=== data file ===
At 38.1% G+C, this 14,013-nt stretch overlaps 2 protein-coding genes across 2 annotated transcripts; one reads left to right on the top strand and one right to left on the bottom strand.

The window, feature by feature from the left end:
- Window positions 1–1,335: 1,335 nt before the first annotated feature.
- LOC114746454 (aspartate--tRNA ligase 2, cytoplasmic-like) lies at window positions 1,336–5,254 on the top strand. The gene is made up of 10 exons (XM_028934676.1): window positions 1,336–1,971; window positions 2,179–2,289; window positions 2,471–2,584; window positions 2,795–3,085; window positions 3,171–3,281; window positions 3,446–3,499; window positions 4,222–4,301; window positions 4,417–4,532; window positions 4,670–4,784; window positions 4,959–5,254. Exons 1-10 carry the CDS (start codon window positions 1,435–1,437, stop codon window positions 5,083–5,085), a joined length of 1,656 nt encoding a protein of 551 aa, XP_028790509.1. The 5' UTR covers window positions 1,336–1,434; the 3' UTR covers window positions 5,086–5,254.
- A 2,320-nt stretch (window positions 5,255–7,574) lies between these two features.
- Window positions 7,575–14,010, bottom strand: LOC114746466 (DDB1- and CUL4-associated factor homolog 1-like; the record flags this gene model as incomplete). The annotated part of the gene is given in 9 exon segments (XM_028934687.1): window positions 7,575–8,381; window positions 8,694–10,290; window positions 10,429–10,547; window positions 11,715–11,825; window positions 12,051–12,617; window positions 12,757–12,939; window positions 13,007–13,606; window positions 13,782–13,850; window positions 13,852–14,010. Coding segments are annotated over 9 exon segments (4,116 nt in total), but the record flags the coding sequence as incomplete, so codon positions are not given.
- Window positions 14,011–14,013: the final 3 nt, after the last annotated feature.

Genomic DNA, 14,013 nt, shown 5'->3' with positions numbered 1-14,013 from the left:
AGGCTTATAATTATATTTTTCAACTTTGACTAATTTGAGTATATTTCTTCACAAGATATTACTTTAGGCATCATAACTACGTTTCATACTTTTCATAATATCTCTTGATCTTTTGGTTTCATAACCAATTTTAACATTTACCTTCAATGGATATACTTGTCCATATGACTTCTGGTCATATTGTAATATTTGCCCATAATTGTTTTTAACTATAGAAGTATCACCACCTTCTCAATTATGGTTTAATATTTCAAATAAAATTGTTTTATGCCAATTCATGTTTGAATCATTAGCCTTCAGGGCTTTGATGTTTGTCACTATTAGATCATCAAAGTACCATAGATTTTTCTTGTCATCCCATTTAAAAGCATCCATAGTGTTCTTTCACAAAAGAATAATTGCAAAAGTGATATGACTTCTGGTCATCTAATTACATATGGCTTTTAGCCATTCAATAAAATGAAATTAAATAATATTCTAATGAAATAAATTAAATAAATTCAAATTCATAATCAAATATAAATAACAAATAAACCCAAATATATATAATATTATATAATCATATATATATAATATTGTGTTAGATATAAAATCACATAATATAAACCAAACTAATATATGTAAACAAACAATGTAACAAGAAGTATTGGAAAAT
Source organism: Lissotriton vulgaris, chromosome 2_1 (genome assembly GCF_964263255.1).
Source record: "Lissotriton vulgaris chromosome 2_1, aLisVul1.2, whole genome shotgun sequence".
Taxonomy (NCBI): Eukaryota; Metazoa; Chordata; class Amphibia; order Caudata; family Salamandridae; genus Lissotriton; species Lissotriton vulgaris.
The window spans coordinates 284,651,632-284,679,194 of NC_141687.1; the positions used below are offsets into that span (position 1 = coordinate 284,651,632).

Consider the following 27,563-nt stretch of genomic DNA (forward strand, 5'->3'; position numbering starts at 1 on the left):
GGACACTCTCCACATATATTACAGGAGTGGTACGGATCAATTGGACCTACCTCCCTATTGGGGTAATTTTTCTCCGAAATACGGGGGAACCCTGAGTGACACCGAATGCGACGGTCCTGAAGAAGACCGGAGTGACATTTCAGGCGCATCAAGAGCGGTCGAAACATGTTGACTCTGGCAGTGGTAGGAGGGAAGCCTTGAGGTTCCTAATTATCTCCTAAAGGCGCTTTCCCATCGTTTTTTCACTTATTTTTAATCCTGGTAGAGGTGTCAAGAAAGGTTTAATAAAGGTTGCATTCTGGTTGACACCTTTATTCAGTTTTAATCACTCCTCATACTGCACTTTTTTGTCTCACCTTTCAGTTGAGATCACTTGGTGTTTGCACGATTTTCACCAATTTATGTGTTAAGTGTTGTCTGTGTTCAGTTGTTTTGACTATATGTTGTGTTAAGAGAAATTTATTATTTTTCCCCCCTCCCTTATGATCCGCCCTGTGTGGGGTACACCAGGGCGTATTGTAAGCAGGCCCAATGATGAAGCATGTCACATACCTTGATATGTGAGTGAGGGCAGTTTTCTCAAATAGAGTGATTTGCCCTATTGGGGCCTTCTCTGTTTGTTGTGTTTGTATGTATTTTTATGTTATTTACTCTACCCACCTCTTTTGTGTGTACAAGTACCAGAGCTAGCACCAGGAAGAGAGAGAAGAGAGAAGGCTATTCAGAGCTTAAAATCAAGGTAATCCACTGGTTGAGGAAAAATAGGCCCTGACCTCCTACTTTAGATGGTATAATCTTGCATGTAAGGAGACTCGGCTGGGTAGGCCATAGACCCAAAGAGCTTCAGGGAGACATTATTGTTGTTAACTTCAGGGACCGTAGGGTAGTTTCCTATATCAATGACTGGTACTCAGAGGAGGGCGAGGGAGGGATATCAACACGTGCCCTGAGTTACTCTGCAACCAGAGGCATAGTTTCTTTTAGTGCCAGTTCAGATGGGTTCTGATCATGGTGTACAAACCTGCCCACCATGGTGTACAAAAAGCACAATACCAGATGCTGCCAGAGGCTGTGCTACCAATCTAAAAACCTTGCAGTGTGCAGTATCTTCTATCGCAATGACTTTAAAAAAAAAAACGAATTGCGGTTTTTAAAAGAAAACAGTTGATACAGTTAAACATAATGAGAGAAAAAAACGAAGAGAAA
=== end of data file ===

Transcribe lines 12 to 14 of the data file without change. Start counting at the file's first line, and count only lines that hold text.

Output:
Taxonomy (NCBI): Eukaryota; Metazoa; Chordata; class Amphibia; order Caudata; family Salamandridae; genus Lissotriton; species Lissotriton vulgaris.
The window spans coordinates 284,651,632-284,679,194 of NC_141687.1; the positions used below are offsets into that span (position 1 = coordinate 284,651,632).

Consider the following 27,563-nt stretch of genomic DNA (forward strand, 5'->3'; position numbering starts at 1 on the left):